|Latin (group) name: Sequoia|
|Latin (specific) name: Sequoia Sempervirens (D. Don) Endlicher|
|Average max height: 200' to 275'|
|Average diameter: 20'|
|Associated state: California|
|Category: American Woods|
The Softwoods - Conifers
The Redwood is very similar to the Giant Sequoia, or Bigtree, but is taller, not as great in diameter, and has shorter life. The generic name (Sequoia) is of Indian origin and the Latin speciﬁc name “sempervirens” means “always green” or “ever living.” Most of the Redwood trees now living are from 200 to 275 feet tall and less than 20 feet in diameter, although occasionally much larger trees are found. The tallest Redwood tree now known is the “Founders Tree” near Dyerville, California. It is 864 feet high and 22.8 feet in diameter. The trunk of the Redwood is heavily buttressed, clear of limbs for 100 feet or more, and has an open, well rounded crown with heavy short drooping branches. The ﬂat, sharply pointed evergreen leaves stand out stiffly on both sides of the twigs and are a bright-yellowish or olive-green color. The small egg-shaped cones, even smaller than those of the Bigtree, are scarcely an inch long, mature in one season and are a dull purplish brown color. The seeds are small, and four or ﬁve of them are packed tightly against each cone scale. The tree reproduces both from seeds and from sprouts. The bark is ﬁbrous in texture, ﬂuted, dense, about a foot thick and a dark reddish gray color. The Coast Redwood is the ofﬁcial State tree of California.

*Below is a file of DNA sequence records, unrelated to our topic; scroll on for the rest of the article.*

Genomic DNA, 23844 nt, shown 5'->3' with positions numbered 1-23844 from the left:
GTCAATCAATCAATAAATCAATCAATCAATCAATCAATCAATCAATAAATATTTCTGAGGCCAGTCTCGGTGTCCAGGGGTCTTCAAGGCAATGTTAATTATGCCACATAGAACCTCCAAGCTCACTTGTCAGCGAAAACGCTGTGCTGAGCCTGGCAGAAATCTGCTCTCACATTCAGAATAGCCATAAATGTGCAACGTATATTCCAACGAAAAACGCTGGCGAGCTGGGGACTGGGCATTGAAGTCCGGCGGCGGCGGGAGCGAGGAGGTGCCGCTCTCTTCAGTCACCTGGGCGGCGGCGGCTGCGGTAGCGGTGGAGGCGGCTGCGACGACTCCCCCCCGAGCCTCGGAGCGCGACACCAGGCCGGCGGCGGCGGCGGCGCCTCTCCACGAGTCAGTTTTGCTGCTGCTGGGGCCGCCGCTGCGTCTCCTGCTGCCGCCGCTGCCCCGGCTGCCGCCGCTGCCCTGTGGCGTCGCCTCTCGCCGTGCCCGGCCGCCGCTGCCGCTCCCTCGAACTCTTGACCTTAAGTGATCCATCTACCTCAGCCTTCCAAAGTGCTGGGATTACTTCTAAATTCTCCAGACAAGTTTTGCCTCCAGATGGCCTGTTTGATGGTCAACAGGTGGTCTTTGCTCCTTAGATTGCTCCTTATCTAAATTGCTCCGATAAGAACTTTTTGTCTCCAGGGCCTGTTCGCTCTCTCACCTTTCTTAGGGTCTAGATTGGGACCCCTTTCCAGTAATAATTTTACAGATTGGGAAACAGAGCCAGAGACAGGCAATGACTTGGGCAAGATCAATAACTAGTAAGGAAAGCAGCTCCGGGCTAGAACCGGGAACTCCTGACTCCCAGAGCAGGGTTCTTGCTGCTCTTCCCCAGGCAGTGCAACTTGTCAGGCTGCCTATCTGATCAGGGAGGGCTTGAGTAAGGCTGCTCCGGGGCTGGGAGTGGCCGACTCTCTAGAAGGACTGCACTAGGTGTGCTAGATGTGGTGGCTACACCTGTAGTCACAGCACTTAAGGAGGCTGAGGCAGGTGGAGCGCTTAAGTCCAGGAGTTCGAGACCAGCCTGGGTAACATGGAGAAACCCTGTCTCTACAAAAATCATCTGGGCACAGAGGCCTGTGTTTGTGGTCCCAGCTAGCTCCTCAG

- Redwood (Calif., Am. Lit. and trade)
- California Redwood (Eng. lit., American Trade)
- California Cedar (Eng. trade)
- Coast Redwood (Calif.)
- Humboldt Redwood (Calif., trade)
- Sequoia (Calif.,Eng. trade)
The Redwood grows from sea level to about 8,000 feet elevation, in an area of approximately one and one-half million acres. It is found in a narrow strip from the west slope of the Paciﬁc Coast Range from the Chetco River in southwestern Oregon to northern San Luis Obispo County, California, situated about one hundred miles south of San Francisco. It thrives in the foggy moist atmosphere prevalent along this portion of the Paciﬁc Coast.
The heartwood of Redwood is straight-grained, soft, moderately strong, and varies in color from a light cherry-red to a dark, reddish-brown or mahogany. Generally it is a clear, light red to brownish-red, with a narrow, almost white sapwood. It rarely has a wavy grain. It is rather brittle and splits easily. The wood works moderately well with tools; glues well; nails easily; but holds nails and screws poorly. It takes and holds paint exceptionally well. The burls are beautiful.
The Redwoods are being harvested almost ruthlessly and a national effort is being made to preserve some typical stands in parks or reservations. The cable-logging methods are very destructive and wasteful.The lumber is used mainly for planks, boards, and dimension timbers of all types for heavy construction; boxes, crates, planing mill products, sash, doors, and general mill and cabinet work. Some quantities are used in poultry and apiary supplies, tanks, silos, caskets, cigar boxes, outdoor furniture, wood pipe and general uses. Some quantities of the bark are used for insulating purposes. For the home craftsman’s use perhaps the beautiful burls are the most important for making all kinds of novelties, particularly turned articles.